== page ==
A Father’s Love.

17 Jun

I have always been a daddy’s girl, and that fact hasn’t changed even though I’m no longer a little girl. When I was growing up, my dad was my number one supporter. Though I know that my mom supported and loved me as well, there’s something really special about the relationship between a father and his daughter that can’t be replaced by any other kind of love.

Besides loving and supporting me completely and without hesitation, my dad has taught me practically everything I know about life, love, and what it means to chase my dreams and follow my heart. However, one of the greatest things about my dad is the fact that he understands me. He understands my feelings so well that more often than not I don’t have to say much of anything for him to know how I’m feeling. There’s something really incredible about knowing someone who is connected with you in such a way where you don’t even have to say a word for them to know what you’re trying to say.

I remember one specific memory from Shriner’s after my first intense operation in 2003. I had intense physical therapy at Shriner’s twice a day, and my mom and dad switched off every few weeks in terms of who was staying with me at Shriner’s Hospital in Greenville, SC. My dad was unable to be at Shriner’s as much as my mom could, but he was there as much as possible. Anyway, I remember one day right before going to PT. I had to be put into a small wheelchair with my legs strapped down into a bent position. I should also point out that before my intense PT I was in long-leg casts for eight weeks. Therefore, attempting to bend your knees after having your legs completely straight for eight weeks is a kind of pain that I can’t even begin to describe. Anyway, my dad was attempting to strap my legs down, but even before he put the leg plates on the wheelchair in a position where my knees would have to be bent, I started to cry. Not small whimpers, but the kind of sobs that come up out of your chest when you’re scared, in pain, and can hardly breathe. Even though my dad knew that he had to have my knees bent before taking me to PT, he couldn’t do it. I remember looking at him to see the anguish, fear and pain that I was feeling mirrored on his face as well. It was one of the first vivid memories that I have of my dad crying. Even though I didn’t know it at the time, this was a memory that I would come back to in my mind every time I was trying to describe the intense love that my dad has for me. I come back to this memory not because it brought me pain and fear, but because even though it shows my dad’s love for me, it also shows his empathetic nature that I have found within myself over the past few years.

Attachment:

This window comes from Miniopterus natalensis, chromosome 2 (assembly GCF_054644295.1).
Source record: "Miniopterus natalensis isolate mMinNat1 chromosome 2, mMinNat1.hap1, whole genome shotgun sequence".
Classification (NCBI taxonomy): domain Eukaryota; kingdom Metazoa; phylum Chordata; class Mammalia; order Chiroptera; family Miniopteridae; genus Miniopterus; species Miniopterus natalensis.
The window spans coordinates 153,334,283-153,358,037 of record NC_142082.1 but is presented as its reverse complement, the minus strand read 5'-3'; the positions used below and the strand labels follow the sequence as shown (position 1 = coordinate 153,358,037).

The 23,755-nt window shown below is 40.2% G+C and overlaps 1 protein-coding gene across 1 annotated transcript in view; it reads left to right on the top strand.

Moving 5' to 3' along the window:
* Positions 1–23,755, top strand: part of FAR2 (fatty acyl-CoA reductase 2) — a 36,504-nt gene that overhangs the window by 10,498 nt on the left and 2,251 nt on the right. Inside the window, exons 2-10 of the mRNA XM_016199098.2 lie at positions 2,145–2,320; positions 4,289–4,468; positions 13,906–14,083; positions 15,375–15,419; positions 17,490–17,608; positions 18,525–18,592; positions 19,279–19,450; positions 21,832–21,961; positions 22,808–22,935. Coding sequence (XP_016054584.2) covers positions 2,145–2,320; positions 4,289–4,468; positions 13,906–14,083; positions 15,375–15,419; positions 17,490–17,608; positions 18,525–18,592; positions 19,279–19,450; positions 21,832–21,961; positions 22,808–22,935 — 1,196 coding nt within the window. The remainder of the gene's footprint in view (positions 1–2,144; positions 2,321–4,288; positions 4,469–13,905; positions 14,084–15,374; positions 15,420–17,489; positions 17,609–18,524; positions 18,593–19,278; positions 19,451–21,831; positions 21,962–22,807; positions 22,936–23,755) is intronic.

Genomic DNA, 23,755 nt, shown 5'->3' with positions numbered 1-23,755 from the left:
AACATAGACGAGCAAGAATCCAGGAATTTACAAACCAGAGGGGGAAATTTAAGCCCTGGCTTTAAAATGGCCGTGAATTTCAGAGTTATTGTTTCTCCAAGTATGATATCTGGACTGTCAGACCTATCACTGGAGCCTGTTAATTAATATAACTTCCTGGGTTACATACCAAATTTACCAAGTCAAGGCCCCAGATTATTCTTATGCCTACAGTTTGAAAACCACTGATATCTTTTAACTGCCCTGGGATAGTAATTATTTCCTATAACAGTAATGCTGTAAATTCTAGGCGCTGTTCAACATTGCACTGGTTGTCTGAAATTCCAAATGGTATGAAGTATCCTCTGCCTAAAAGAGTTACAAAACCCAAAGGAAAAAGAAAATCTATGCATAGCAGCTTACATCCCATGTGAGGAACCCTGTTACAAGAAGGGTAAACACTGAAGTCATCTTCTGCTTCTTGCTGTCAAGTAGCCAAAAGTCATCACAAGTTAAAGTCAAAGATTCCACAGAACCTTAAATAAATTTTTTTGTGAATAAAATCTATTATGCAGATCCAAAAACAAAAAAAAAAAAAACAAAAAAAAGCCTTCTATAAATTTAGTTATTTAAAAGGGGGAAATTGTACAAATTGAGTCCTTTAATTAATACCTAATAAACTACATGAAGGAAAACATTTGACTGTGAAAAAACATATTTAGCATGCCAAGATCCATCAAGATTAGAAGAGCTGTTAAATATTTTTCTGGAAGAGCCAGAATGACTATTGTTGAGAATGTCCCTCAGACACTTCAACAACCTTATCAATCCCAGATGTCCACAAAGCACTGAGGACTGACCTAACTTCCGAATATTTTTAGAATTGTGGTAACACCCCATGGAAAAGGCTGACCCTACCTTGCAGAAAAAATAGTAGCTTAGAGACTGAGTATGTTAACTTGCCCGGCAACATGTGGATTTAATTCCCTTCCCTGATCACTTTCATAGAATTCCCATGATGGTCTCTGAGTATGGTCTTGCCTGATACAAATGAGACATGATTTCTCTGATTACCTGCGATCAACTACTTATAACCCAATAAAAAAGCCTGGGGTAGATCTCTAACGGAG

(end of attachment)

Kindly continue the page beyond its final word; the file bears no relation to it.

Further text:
Webster’s dictionary defines love as “an intense feeling of deep affection,” which seems fitting since scientists and poets and musicians alike have all been looking for the true definition of love for centuries. As well as teaching me empathy, my dad has also taught me what love truly is. From holding his hand ever since I was a little girl to the recent days of listening to him relearn how to play the guitar, I have known what love is through my dad’s expression of it towards me. Not a day goes by that I am not grateful to have such an amazing father in my life. And even though I am getting older, I know that my dad will always be here to welcome me home into one of his hugs that holds more love than I can even express. So yes, today is Father’s Day, the day that we go out of our way to tell our dads how much they mean to us. However, for me, every day is Father’s Day. No amount of words can express the insane amount of love I have for the man who taught me to follow my heart, no matter what.